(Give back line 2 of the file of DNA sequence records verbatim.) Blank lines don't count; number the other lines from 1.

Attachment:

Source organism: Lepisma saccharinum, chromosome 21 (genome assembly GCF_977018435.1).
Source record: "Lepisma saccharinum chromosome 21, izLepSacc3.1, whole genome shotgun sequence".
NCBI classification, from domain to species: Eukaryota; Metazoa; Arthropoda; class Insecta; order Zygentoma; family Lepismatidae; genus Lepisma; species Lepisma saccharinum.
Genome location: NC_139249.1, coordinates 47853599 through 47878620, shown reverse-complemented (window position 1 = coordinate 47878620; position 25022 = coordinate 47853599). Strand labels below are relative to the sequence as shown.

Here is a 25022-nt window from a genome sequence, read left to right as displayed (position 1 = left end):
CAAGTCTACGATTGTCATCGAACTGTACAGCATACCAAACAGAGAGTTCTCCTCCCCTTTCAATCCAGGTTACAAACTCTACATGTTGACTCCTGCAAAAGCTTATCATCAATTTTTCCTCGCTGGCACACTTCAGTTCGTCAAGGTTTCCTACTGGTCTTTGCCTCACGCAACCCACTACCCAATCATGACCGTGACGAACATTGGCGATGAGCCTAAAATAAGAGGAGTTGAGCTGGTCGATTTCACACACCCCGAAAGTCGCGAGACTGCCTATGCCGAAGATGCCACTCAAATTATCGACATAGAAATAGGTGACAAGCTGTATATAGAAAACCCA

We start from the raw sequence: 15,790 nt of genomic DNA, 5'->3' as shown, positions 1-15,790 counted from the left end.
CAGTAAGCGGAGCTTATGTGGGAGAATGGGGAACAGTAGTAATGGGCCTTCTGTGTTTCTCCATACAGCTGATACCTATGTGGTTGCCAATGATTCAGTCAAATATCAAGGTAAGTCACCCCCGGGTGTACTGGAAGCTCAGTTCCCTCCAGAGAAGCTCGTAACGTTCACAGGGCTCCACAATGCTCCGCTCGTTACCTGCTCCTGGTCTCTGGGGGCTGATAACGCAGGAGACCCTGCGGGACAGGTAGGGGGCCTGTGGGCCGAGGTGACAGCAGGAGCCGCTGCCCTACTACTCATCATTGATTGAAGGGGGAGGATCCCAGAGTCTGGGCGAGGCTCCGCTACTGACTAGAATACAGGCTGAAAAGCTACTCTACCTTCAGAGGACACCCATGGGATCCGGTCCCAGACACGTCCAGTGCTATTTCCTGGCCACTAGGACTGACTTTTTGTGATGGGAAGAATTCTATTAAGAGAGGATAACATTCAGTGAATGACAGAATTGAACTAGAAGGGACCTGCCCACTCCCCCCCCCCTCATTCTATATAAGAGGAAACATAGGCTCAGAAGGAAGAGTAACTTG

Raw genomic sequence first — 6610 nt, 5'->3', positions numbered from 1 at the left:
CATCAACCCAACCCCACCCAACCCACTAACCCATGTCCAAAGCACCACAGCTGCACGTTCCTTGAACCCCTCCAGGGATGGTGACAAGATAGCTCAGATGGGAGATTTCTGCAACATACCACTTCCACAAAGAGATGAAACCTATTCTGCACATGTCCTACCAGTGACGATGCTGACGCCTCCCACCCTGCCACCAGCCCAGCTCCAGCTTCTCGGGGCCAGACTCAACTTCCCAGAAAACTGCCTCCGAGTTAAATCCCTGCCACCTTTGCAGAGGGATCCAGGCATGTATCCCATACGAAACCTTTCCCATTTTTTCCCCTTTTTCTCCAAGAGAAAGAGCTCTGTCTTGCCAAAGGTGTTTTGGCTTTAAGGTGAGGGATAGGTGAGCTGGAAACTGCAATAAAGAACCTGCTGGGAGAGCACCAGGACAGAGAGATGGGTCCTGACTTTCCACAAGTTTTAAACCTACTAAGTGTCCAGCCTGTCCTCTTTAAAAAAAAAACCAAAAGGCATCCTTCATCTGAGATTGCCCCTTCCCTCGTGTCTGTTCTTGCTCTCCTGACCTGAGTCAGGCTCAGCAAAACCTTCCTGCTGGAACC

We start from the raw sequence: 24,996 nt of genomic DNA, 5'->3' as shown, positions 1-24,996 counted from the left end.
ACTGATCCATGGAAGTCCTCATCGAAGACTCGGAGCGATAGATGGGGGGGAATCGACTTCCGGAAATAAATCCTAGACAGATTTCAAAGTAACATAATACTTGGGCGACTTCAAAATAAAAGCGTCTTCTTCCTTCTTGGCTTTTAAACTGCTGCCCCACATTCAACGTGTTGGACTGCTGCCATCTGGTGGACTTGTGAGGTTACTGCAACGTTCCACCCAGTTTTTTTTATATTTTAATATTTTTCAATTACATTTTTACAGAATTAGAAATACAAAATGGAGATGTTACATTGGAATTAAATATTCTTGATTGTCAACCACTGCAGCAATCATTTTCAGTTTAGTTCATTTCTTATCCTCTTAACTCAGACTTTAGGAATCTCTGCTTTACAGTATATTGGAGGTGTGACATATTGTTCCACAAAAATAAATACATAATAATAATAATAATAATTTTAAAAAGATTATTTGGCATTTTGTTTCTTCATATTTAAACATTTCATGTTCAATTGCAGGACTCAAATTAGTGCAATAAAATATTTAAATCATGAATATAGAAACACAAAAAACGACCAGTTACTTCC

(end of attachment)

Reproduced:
Source record: "Lepisma saccharinum chromosome 21, izLepSacc3.1, whole genome shotgun sequence".